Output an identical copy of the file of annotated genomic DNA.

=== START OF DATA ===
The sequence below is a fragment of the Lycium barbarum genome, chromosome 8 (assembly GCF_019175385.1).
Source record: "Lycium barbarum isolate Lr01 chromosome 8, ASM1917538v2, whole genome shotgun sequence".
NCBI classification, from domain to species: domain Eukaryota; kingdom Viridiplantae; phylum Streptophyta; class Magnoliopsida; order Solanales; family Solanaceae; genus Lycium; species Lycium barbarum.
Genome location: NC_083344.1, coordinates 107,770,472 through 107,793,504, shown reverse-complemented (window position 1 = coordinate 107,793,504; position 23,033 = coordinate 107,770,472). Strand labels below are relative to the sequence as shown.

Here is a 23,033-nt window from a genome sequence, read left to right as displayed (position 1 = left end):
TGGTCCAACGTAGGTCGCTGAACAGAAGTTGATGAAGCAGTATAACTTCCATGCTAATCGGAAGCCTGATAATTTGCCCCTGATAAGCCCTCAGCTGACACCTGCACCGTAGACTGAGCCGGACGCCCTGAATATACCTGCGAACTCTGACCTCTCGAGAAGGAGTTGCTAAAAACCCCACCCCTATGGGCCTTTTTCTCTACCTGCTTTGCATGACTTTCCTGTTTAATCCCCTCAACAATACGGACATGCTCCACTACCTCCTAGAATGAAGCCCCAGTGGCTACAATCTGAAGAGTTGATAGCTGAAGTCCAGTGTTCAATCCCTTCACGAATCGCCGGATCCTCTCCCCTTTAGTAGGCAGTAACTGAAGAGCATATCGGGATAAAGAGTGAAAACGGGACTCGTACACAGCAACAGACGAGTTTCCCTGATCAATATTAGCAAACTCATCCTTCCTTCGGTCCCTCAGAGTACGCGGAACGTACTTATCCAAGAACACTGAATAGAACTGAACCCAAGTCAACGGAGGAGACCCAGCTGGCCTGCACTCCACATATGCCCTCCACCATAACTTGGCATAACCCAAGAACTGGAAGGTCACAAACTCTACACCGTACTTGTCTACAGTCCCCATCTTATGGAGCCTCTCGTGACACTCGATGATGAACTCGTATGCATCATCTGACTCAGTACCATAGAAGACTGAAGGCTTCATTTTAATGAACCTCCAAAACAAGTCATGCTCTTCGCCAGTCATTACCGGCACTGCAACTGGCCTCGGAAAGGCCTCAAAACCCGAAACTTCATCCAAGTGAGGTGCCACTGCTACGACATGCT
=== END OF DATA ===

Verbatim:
The sequence below is a fragment of the Lycium barbarum genome, chromosome 8 (assembly GCF_019175385.1).
Source record: "Lycium barbarum isolate Lr01 chromosome 8, ASM1917538v2, whole genome shotgun sequence".
NCBI classification, from domain to species: domain Eukaryota; kingdom Viridiplantae; phylum Streptophyta; class Magnoliopsida; order Solanales; family Solanaceae; genus Lycium; species Lycium barbarum.
Genome location: NC_083344.1, coordinates 107,770,472 through 107,793,504, shown reverse-complemented (window position 1 = coordinate 107,793,504; position 23,033 = coordinate 107,770,472). Strand labels below are relative to the sequence as shown.

Here is a 23,033-nt window from a genome sequence, read left to right as displayed (position 1 = left end):
TGGTCCAACGTAGGTCGCTGAACAGAAGTTGATGAAGCAGTATAACTTCCATGCTAATCGGAAGCCTGATAATTTGCCCCTGATAAGCCCTCAGCTGACACCTGCACCGTAGACTGAGCCGGACGCCCTGAATATACCTGCGAACTCTGACCTCTCGAGAAGGAGTTGCTAAAAACCCCACCCCTATGGGCCTTTTTCTCTACCTGCTTTGCATGACTTTCCTGTTTAATCCCCTCAACAATACGGACATGCTCCACTACCTCCTAGAATGAAGCCCCAGTGGCTACAATCTGAAGAGTTGATAGCTGAAGTCCAGTGTTCAATCCCTTCACGAATCGCCGGATCCTCTCCCCTTTAGTAGGCAGTAACTGAAGAGCATATCGGGATAAAGAGTGAAAACGGGACTCGTACACAGCAACAGACGAGTTTCCCTGATCAATATTAGCAAACTCATCCTTCCTTCGGTCCCTCAGAGTACGCGGAACGTACTTATCCAAGAACACTGAATAGAACTGAACCCAAGTCAACGGAGGAGACCCAGCTGGCCTGCACTCCACATATGCCCTCCACCATAACTTGGCATAACCCAAGAACTGGAAGGTCACAAACTCTACACCGTACTTGTCTACAGTCCCCATCTTATGGAGCCTCTCGTGACACTCGATGATGAACTCGTATGCATCATCTGACTCAGTACCATAGAAGACTGAAGGCTTCATTTTAATGAACCTCCAAAACAAGTCATGCTCTTCGCCAGTCATTACCGGCACTGCAACTGGCCTCGGAAAGGCCTCAAAACCCGAAACTTCATCCAAGTGAGGTGCCACTGCTACGACATGCT